In conversation during therapy, six year old Nikki could accurately say S and Z words like “Stephanie”, “sorry” and “pretzels“. The second her mom joined us to wrap up our session and discuss homework, Nikki immediately lost correct tongue placement, exhibiting a tongue thrust.
Oral placement therapy had previously been addressed. Nikki’s jaw, lips and tongue were strong and stable to support all speech sounds.
Nikki’s mom found it frustrating to frequently remind Nikki to use our techniques, and Nikki didn’t enjoy the nagging. What to do? We added Sticky Tape (AKA Sticky Spot)!
Sticky Tape acted as a tactile reminder. Nikki’s tongue tip was naturally drawn to the tape. We also found when Nikki’s mouth was at rest, she did not exhibit her classic open mouth / tongue protrusion posture. Sticky tape helped to habituate appropriate tongue and lip position.
Sticky Tape is a smooth, thick, medical grade tape. We fixed a small square (about 2cm x 2cm – sometimes a slightly bigger size is more effective) just behind, but not touching, the two top central teeth (upper central incisors) at midline on the hard crescent shaped area (alveolar ridge).
This spot might also be called the special spot, secret spot or as Robyn Merkel Walsh calls it, The Smile Spot.
When I asked Rhonda Collier of Myo Made Easy what the Sticky Tape is made of, she wrote:
My prior research into concerns about possible allergens revealed that the content of the product is free of common irritants or vegan objections. The main ingredients are pectin (if you’ve ever made jam you know how sticky this is!) and fruit cellulose which is technically the cell walls of plant fiber. We use similar flavorings as used in orthodontic offices to flavor impression molds.
The unflavored tape from activeforever and the tape from myomadeeasy are both Stomahesive Skin Barrier made by ConvaTec. Myomadeeasy just adds flavoring.
Children enjoy the option of the flavors, but the flavor wears off quickly.
I found Sticky Tape to work most effectively when it was applied after meals. The tape may dissolve, fall out on its own, or it can be carefully removed. Some children don’t mind eating with the tape in place. Generally, three small squares are used each day.
The Sticky Tape sticks best when a child swallows saliva first. Next, dry off the alveolar ridge with a small piece of paper towel. Take the small square of Sticky Tape you have previously cut and hold the tape in the correct place while you sing a song or tell your child about your day. After about a minute, the tape should adhere.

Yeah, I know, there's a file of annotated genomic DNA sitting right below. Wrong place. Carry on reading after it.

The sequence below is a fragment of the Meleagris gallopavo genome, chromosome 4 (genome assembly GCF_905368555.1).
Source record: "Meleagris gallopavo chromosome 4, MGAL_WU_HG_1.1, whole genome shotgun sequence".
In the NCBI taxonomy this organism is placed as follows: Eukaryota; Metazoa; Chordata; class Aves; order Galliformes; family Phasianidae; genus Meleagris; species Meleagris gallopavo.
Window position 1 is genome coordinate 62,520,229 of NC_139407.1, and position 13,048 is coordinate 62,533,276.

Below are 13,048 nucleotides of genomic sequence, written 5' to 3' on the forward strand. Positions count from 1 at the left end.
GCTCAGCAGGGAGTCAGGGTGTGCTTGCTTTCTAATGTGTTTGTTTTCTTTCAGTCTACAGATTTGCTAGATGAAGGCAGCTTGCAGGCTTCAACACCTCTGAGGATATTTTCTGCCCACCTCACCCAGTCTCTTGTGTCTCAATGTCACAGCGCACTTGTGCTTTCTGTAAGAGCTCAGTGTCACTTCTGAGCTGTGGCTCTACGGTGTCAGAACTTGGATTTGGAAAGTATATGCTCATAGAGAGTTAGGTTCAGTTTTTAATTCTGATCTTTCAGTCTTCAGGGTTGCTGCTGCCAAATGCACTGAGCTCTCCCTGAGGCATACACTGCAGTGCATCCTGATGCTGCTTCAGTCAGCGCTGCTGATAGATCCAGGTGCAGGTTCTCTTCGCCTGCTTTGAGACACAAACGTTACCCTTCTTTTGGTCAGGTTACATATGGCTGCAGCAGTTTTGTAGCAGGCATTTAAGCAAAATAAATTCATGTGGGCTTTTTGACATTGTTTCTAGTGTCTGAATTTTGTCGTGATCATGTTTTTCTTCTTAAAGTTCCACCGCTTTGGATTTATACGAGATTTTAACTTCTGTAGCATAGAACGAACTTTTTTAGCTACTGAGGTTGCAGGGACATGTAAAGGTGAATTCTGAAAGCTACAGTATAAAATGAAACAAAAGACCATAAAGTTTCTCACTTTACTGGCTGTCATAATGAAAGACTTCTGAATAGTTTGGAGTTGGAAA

In addition to using the Sticky Tape, Nikki and her mom followed the plan below for homework:
Tongue Tip Placement Reminders:
1. Nikki should follow the rules below for swallowing all food and liquid. These rules are adapted from Sara Rosenfeld Johnson’s Therapeutic Straw Drinking / Single Sip Swallow technique:
A. Place the top ¼ inch of the straw between your puckered lips at midline (or if you drink from an open cup, lips only on the rim (no teeth)
B. Sip in the liquid until you feel it in your mouth
C. Remove the straw but do not swallow the liquid
D. Close your lips as you put your tongue tip up to the secret spot
F. Swallow the liquid without moving your tongue tip
G. Open your mouth, your tongue tip should still be on the secret spot
3. Tongue Tip Elevation with Cheerio – Place a Cheerio on the secret spot. Nikki should place her tongue tip into the center of the Cheerio. Her jaw should be relaxed and open about one inch. She should hold the Cheerio with the tip of her tongue for 50 seconds, 3 times per day.
Traditional Carryover Tasks:
When Nikki is turning a page, encourage her to self-monitor. Encourage Nikki to point to a drawn out “happy” or “sad” face to let you know how she thinks she did.
2. Talk about using accurate S’s and Z’s before school, when she gets home, and before you practice.
3. Have a focused period of time (about 15 minutes) each day where Nikki is concentrating on using S and Z properly in conversation. Set a timer, as necessary.
4. Choose high frequency target words that she must always say correctly (e.g., please, strawberry, school).
5. Use a mirror for visual feedback or a video camera to record a sentence or two Nikki says. Have her critique her own speech.
6. Encourage Nikki to speak slowly all the time.
Additional Notes / Tips:
Nikki has a bad habit of clenching her jaw when she tries too hard to say s/z or when she fatigues. Encourage her to relax her jaw if this occurs.
Watch out for words that trip her up: S at the beginning and at the end of the same word (e.g., socks) – and TH blends close to S and Z (e.g., the zebra).
We also found it helpful to recruit Nikki’s teacher to help with carryover. Nikki and her teacher made up a private hand signal. If Nikki mispronounced S or Z, her teacher made eye contact with her and touched her own nose. Nikki knew to slow down and say s/z correctly. Her teacher also gently reminded Nikki to use her special swallow at snack and lunch time.
Additionally, a few therapy sessions in the outside world (e.g., grocery store, library, toy store) using our techniques with store employees helped to solidify our work.
This summer, Nikki is happily using correct productions of S and Z in conversational speech without Sticky Tape or reminders!
Stephanie Sigal is a New York City speech therapist working on Manhattan’s Upper East Side. She works with children with articulation and language delay. You can read more about her work at sayandplayfamily.